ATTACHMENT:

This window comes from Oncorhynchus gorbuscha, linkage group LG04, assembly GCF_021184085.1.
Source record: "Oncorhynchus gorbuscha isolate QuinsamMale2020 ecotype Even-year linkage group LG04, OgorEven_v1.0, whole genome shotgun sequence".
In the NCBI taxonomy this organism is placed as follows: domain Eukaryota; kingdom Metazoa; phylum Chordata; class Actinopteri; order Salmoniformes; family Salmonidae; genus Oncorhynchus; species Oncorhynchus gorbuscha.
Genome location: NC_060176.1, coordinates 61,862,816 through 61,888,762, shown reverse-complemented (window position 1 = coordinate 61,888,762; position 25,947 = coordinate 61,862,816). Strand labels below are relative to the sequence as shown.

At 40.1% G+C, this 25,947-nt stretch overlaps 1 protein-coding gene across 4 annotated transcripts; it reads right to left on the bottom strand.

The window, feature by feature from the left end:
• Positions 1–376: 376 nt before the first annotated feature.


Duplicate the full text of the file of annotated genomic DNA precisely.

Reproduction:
This window comes from Oncorhynchus gorbuscha, linkage group LG04, assembly GCF_021184085.1.
Source record: "Oncorhynchus gorbuscha isolate QuinsamMale2020 ecotype Even-year linkage group LG04, OgorEven_v1.0, whole genome shotgun sequence".
In the NCBI taxonomy this organism is placed as follows: domain Eukaryota; kingdom Metazoa; phylum Chordata; class Actinopteri; order Salmoniformes; family Salmonidae; genus Oncorhynchus; species Oncorhynchus gorbuscha.
Genome location: NC_060176.1, coordinates 61,862,816 through 61,888,762, shown reverse-complemented (window position 1 = coordinate 61,888,762; position 25,947 = coordinate 61,862,816). Strand labels below are relative to the sequence as shown.

At 40.1% G+C, this 25,947-nt stretch overlaps 1 protein-coding gene across 4 annotated transcripts; it reads right to left on the bottom strand.

The window, feature by feature from the left end:
• Positions 1–376: 376 nt before the first annotated feature.